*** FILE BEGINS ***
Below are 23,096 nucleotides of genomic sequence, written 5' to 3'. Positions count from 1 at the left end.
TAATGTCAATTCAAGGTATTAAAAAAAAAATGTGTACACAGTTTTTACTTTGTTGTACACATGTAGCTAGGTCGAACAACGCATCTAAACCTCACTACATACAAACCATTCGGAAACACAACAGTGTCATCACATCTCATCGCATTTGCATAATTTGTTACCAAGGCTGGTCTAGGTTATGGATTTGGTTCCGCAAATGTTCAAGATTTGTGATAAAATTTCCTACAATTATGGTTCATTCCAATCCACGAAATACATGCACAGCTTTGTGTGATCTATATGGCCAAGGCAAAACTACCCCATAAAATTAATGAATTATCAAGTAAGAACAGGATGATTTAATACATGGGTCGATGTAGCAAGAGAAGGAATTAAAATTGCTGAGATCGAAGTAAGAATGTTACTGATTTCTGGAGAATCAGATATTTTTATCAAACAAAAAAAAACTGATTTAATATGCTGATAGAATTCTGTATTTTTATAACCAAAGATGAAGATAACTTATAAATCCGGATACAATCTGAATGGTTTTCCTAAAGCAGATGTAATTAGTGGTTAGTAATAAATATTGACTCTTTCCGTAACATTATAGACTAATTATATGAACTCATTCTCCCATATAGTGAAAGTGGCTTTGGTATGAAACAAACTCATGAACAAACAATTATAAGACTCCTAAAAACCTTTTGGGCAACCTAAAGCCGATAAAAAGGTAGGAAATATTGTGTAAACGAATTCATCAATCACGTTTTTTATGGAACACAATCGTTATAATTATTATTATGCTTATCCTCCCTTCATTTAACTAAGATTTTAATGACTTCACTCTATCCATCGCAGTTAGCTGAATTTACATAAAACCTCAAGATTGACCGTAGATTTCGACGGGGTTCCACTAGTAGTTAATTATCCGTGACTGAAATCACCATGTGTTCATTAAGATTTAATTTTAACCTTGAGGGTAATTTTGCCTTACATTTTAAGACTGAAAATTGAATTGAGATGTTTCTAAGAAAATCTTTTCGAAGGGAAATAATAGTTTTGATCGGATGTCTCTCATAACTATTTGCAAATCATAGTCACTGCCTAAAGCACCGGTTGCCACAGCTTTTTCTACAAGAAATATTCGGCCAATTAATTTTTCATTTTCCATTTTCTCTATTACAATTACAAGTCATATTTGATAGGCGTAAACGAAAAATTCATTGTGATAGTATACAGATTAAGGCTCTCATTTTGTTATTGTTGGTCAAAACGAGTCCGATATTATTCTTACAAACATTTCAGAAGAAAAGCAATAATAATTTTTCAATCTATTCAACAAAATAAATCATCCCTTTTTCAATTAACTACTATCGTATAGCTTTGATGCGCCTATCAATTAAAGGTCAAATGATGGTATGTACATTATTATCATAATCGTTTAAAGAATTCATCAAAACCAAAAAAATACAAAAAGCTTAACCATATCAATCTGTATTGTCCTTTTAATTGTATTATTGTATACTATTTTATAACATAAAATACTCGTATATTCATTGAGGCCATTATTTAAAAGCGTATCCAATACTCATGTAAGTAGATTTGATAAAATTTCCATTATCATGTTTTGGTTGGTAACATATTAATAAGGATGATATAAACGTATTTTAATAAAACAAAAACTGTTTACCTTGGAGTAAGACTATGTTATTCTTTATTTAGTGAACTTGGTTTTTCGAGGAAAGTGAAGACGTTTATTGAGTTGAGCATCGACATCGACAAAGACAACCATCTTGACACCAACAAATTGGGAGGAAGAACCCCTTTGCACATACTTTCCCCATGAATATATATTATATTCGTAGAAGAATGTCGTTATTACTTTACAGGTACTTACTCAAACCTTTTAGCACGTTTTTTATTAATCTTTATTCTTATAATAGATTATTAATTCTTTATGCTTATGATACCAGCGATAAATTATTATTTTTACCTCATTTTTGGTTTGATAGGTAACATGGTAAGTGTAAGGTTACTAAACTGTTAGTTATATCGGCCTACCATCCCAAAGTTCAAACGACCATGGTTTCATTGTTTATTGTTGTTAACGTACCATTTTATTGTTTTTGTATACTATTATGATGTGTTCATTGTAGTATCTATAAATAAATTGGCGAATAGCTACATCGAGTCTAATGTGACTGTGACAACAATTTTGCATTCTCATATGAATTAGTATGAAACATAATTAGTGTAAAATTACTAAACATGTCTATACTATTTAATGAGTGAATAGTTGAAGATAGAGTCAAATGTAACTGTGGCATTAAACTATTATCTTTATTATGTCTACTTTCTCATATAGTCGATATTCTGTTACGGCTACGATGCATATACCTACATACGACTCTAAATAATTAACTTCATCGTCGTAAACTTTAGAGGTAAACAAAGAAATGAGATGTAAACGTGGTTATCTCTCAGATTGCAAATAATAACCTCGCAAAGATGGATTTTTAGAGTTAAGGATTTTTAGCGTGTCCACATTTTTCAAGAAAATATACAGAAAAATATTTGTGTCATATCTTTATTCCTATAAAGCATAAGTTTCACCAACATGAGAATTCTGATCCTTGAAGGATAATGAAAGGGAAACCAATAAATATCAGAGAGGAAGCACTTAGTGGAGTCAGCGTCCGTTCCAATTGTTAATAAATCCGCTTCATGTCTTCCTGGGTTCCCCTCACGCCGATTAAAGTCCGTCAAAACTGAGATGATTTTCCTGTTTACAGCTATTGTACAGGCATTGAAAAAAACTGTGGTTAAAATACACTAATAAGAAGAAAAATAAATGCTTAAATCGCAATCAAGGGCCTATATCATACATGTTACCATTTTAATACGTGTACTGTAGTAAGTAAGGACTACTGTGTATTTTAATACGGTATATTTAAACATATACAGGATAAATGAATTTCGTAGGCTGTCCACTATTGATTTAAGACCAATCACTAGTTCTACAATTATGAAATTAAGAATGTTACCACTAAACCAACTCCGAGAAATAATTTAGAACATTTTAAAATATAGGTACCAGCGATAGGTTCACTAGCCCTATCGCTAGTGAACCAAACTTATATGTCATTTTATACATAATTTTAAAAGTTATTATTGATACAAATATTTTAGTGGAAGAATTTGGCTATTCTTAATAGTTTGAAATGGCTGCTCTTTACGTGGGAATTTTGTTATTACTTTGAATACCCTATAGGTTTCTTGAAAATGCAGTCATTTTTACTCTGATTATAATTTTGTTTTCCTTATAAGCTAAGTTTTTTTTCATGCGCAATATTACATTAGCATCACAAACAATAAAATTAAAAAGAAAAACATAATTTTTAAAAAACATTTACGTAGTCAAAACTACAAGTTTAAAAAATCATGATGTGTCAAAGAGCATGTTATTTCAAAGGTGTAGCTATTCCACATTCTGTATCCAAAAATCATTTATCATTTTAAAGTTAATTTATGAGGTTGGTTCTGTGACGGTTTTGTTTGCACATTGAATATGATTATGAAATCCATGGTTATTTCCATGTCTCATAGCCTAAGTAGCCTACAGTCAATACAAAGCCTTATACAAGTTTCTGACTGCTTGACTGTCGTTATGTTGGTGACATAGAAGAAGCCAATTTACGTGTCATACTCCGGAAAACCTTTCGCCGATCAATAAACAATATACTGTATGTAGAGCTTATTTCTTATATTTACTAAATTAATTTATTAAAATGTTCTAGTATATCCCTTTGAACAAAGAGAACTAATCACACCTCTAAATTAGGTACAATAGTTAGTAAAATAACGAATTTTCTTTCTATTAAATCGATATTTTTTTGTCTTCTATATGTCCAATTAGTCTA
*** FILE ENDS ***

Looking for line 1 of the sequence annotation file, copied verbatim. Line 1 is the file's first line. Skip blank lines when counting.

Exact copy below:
Below are 23,096 nucleotides of genomic sequence, written 5' to 3'. Positions count from 1 at the left end.